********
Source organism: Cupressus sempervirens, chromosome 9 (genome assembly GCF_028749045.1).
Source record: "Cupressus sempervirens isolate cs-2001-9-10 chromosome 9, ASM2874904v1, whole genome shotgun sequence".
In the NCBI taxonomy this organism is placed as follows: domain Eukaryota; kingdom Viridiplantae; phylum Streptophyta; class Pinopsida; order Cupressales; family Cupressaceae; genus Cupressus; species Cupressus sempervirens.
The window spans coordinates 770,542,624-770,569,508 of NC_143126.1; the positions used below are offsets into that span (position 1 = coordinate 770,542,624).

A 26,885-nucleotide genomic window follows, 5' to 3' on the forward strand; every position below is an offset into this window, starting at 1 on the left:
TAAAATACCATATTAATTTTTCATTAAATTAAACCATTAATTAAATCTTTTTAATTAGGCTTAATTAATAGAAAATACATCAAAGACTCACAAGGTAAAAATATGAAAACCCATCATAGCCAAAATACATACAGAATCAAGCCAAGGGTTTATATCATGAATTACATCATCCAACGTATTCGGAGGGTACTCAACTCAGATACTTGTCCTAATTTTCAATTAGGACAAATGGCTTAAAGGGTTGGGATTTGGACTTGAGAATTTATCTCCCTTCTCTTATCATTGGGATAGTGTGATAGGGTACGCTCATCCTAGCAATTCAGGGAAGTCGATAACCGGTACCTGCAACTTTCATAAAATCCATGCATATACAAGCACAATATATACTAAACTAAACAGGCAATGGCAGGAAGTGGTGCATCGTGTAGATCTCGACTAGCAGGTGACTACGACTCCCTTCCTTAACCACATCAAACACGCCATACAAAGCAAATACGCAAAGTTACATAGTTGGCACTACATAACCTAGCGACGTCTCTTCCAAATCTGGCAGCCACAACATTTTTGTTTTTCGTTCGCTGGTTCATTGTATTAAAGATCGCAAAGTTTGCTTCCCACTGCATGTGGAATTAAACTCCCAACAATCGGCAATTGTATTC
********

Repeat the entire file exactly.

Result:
Source organism: Cupressus sempervirens, chromosome 9 (genome assembly GCF_028749045.1).
Source record: "Cupressus sempervirens isolate cs-2001-9-10 chromosome 9, ASM2874904v1, whole genome shotgun sequence".
In the NCBI taxonomy this organism is placed as follows: domain Eukaryota; kingdom Viridiplantae; phylum Streptophyta; class Pinopsida; order Cupressales; family Cupressaceae; genus Cupressus; species Cupressus sempervirens.
The window spans coordinates 770,542,624-770,569,508 of NC_143126.1; the positions used below are offsets into that span (position 1 = coordinate 770,542,624).

A 26,885-nucleotide genomic window follows, 5' to 3' on the forward strand; every position below is an offset into this window, starting at 1 on the left:
TAAAATACCATATTAATTTTTCATTAAATTAAACCATTAATTAAATCTTTTTAATTAGGCTTAATTAATAGAAAATACATCAAAGACTCACAAGGTAAAAATATGAAAACCCATCATAGCCAAAATACATACAGAATCAAGCCAAGGGTTTATATCATGAATTACATCATCCAACGTATTCGGAGGGTACTCAACTCAGATACTTGTCCTAATTTTCAATTAGGACAAATGGCTTAAAGGGTTGGGATTTGGACTTGAGAATTTATCTCCCTTCTCTTATCATTGGGATAGTGTGATAGGGTACGCTCATCCTAGCAATTCAGGGAAGTCGATAACCGGTACCTGCAACTTTCATAAAATCCATGCATATACAAGCACAATATATACTAAACTAAACAGGCAATGGCAGGAAGTGGTGCATCGTGTAGATCTCGACTAGCAGGTGACTACGACTCCCTTCCTTAACCACATCAAACACGCCATACAAAGCAAATACGCAAAGTTACATAGTTGGCACTACATAACCTAGCGACGTCTCTTCCAAATCTGGCAGCCACAACATTTTTGTTTTTCGTTCGCTGGTTCATTGTATTAAAGATCGCAAAGTTTGCTTCCCACTGCATGTGGAATTAAACTCCCAACAATCGGCAATTGTATTC